Quality. Just because we have moved our development programmes and teaching programmes online quickly, does not mean that the content is quality; that the learning experience is quality; or that the output will be quality. A more sophisticated approach to pedagogy and andragogy is required.
Stability. Aghina, De Smet and Weerda (2015) wrote a great article: ‘Agility: It rhymes with stability’. They challenge us to recognise that agility and stability are necessary partners, as anything agile needs to be underpinned by strong foundations to be sustainable.
We came to notice then, as Pearl Zhu says, that in this context “Agile is more a ‘direction’, than an ‘end’, a philosophy and mindset”. So, let us consider then our final set of ‘…ities’.
Positivity. Responsibility. Transfer-ability. We considered how we can harness the positivity and momentum gained during this period. To consider our responsibility to ourselves and to others to create an environment where we can pause, notice, acknowledge what we have achieved, what we have started, what we have stopped, where we have increased momentum and to identify evidence of the features and enablers. And thus, to harness some transfer-ability from this new-found agility, we pose some questions for us to ponder.
- What have we learned that really matters? What have we stripped away? Do we really need it?
- What have we done that is innovative for staff and/or students? Where are we creating space to reflect on this learning and the enablers so that we can build value for the future?
- How can we harness the positivity and momentum from the early part of the lock-down and use it to take other work forward?
- How do we use this as an opportunity to work with blind spots…? Remember when we said that X could not be done, and yet how we moved to it with flexibility and agility and speed at this tricky time rather than trying to accommodate all the wrinkles…how do we recreate the momentum that we have had in this crisis when things start to return to ‘normal’?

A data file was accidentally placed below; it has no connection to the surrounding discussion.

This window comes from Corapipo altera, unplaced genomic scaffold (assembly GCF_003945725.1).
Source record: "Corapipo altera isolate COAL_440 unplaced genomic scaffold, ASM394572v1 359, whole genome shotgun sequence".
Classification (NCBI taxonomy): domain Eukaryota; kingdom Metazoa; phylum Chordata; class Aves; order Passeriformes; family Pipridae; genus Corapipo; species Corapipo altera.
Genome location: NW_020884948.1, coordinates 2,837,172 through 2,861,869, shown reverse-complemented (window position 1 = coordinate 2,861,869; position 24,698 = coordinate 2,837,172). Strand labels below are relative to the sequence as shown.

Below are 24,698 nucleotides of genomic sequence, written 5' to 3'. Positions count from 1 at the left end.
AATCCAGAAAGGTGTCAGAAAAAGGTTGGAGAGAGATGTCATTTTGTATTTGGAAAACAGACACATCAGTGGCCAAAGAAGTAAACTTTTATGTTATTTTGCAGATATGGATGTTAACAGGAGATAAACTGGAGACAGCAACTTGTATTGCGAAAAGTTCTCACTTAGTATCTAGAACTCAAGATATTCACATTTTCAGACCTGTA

- How can we re-create the ‘burning platform’ that COVID-19 has given us in quieter times to ensure that we keep the momentum and agility that we have demonstrated here?
- What are we unlearning?
- What stories will we tell about this time? What we learned, kept, shared, prioritised, how ready we were (or not)…?
Dr Colleen Harding, Bournemouth University, together with colleagues from the Learning from Disruption sessions that took place in April 2020 during the early stages of the COVID-19 pandemic and lock-down:
Caroline Bryant, Regent’s University London; Lisa Stevenson, Sheffield Hallam University; Bethany Hyman, Brunel University; David Wallace, Queen Mary University of London; Rosemary Benson, London Metropolitan University; Laura Brown, University of London; Simon Inger, University of Bath; Sophie Lovejoy, Organisational Development in Higher Education Network (ODHE); Daniela Bultoc, University College, London; Sam McVaigh, Manchester Metropolitan University; Lisa Anderson, University of Dundee; Sophie Sowerby, Durham University; Sara Corcoran, University of Sufffolk; Annette Robinson, Lancaster University; Susan Kane, University of York; Saire Jones, University of Westminster; Trudie Donnelly, University of Warwick; Ailbhe Lynch, City, University of London; Sarah Akhtar, Sheffield Hallam University; Colleen Harding, Bournemouth University
Previous blog: What is Ours to Do? 1 June 2020
Look out for the next Blog in the series…
Aghina, W., De Smet, A. & Weerda, K. (2015) Agility: It rhymes with stability, McKinsey Quarterly,
Pearl Zhu is the author of ‘Digitizing Boardroom’ and many other books https://pearlzhu.com/